On MFA Boston’s Reintroduction of ‘Hokusai’s Lost Manga’

In News by Dennis Abrams

The discovery and authentication of drawings intended for woodblock prints close to 200 years old is behind MFA Boston’s publication of ‘new’ work by old Japan’s master Hokusai.

By Dennis Abrams | @DennisAbrams2

‘A Very Vivid Imagination’
AAsia Times, Richard James Havis reports on the publication by MFA Boston—the Museum of Fine Arts Boston—of previously unpublished works by famed Japanese artist Katsushika Hokusai.

Hokusai (1760-1849) is best known for his woodblock prints, in particular the series Thirty-Six Views of Mount Fuji. But earlier in his career he was best known for his brush-and-ink drawings, published in a 15-volume series called Hokusai Manga, described by Havis as “one of the best-known Japanese books in the world at the time.”

The museum’s publication of Hokusai’s Lost Manga is a one-volume collection assembled from three books of previously unpublished drawings, and the text of the book is by Sarah E. Thompson, assistant curator for Japanese prints at MFA Boston.

In the Asia Times article, Thompson tells Havis:

From ‘Hokusai’s Lost Manga’, MFA Boston

“He loved drawing. He said he started drawing when he was six years old, and he would do it constantly.

“He was very proud of the fact that he could draw anything.

“Not only did he draw things that he saw, he had a very vivid imagination, and could construct all kinds of fantastic things.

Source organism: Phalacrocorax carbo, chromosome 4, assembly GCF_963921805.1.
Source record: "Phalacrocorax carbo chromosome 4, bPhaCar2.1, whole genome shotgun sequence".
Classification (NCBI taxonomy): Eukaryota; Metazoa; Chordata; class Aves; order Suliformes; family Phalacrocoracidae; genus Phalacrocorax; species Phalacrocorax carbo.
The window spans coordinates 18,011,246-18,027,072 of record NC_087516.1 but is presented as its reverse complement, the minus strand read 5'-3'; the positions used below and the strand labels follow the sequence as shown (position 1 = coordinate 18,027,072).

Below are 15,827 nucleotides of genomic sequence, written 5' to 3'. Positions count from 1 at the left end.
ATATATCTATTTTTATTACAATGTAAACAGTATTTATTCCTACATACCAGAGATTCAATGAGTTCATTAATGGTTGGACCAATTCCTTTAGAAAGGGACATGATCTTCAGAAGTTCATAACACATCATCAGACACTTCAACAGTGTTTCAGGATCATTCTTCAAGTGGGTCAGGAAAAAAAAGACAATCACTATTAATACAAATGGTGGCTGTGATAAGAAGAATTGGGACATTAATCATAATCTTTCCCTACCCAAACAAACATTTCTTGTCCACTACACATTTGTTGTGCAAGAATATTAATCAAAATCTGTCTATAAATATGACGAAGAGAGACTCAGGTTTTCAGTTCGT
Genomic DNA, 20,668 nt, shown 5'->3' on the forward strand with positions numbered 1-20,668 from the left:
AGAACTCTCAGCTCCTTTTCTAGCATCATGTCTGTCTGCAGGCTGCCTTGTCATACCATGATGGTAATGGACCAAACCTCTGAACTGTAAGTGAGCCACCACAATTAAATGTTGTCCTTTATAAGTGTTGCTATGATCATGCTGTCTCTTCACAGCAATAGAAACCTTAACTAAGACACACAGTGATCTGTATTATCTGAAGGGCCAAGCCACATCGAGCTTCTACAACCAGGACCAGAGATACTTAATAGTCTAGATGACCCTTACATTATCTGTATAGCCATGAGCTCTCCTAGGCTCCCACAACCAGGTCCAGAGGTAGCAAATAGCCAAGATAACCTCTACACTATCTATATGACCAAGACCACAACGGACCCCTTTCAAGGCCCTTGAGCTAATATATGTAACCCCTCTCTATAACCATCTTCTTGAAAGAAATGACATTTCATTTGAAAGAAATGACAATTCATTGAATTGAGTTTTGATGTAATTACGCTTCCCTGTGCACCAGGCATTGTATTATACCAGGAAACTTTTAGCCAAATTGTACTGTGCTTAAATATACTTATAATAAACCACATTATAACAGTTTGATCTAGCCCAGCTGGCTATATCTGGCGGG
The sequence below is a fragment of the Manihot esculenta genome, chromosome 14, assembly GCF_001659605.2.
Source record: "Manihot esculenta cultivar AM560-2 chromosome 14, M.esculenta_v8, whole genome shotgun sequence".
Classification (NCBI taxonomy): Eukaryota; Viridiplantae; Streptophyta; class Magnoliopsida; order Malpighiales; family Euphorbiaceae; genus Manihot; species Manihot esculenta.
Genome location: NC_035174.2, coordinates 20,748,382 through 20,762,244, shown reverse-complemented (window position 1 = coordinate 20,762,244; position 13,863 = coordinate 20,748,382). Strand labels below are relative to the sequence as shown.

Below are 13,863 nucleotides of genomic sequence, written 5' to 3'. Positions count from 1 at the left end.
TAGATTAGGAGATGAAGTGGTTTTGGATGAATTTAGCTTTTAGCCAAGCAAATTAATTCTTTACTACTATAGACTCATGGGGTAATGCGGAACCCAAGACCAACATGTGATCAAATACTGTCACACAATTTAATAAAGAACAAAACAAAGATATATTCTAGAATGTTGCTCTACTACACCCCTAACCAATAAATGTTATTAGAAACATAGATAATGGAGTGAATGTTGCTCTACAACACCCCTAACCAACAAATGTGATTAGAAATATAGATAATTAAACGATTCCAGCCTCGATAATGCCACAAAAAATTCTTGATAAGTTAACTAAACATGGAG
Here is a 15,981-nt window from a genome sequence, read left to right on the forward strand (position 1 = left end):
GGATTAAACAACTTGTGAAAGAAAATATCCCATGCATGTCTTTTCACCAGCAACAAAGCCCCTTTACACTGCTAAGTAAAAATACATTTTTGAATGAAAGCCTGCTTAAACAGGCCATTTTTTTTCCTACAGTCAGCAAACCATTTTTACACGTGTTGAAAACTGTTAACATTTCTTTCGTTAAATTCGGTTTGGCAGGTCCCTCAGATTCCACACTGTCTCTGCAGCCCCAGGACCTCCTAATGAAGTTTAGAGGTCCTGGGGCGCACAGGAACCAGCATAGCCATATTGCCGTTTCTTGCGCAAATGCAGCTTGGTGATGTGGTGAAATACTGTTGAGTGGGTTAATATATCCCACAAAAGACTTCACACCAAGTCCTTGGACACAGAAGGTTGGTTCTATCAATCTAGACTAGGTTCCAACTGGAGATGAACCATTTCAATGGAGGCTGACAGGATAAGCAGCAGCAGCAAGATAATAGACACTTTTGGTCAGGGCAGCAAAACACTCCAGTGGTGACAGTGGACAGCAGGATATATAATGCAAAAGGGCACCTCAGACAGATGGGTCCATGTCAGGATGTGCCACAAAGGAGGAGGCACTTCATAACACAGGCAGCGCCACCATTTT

“Even when he is drawing things he is looking at, he is perfectly happy to change them so that it makes a better picture.”

The books were found in a box in the museum years ago, but only recently were they authenticated as being Hokusai’s and not the work of one or more of his students, Havis writes.

It’s thought that the drawings were made during the 1820s, and seem, Havis writes, to “represent something of a transition from the master’s drawing work to his woodblock prints.”

Havis writes:

From ‘Hokusai’s Lost Manga’, MFA Boston

“Unlike the earlier manga books, Thompson says that these drawings were originally intended as the basis for a book of woodblock prints that was never produced.

“Japanese woodblock prints start with a drawing, on thick paper, which is then glued to the wood. The irony of Lost Manga is that, if the prints had been made, the drawings would have been destroyed in the process.”

And he quotes Thompson, saying, “The lost manga book is clearly intended to become a book that would be made into prints, as the drawings are on very thick paper. They have been carefully cut out and pasted down on book-sized pages with a printed outline. It was certainly intended to become a picture book.”

From ‘Hokusai’s Lost Manga’, MFA Boston

Richard James Havis’ full article with Sarah E. Thompson is here at Asia Times.

About the Author

Dennis Abrams

Dennis Abrams is a contributing editor for Publishing Perspectives, responsible for news, children's publishing and media. He's also a restaurant critic, literary blogger, and the author of "The Play's The Thing," a complete YA guide to the plays of William Shakespeare published by Pentian, as well as more than 30 YA biographies and histories for Chelsea House publishers.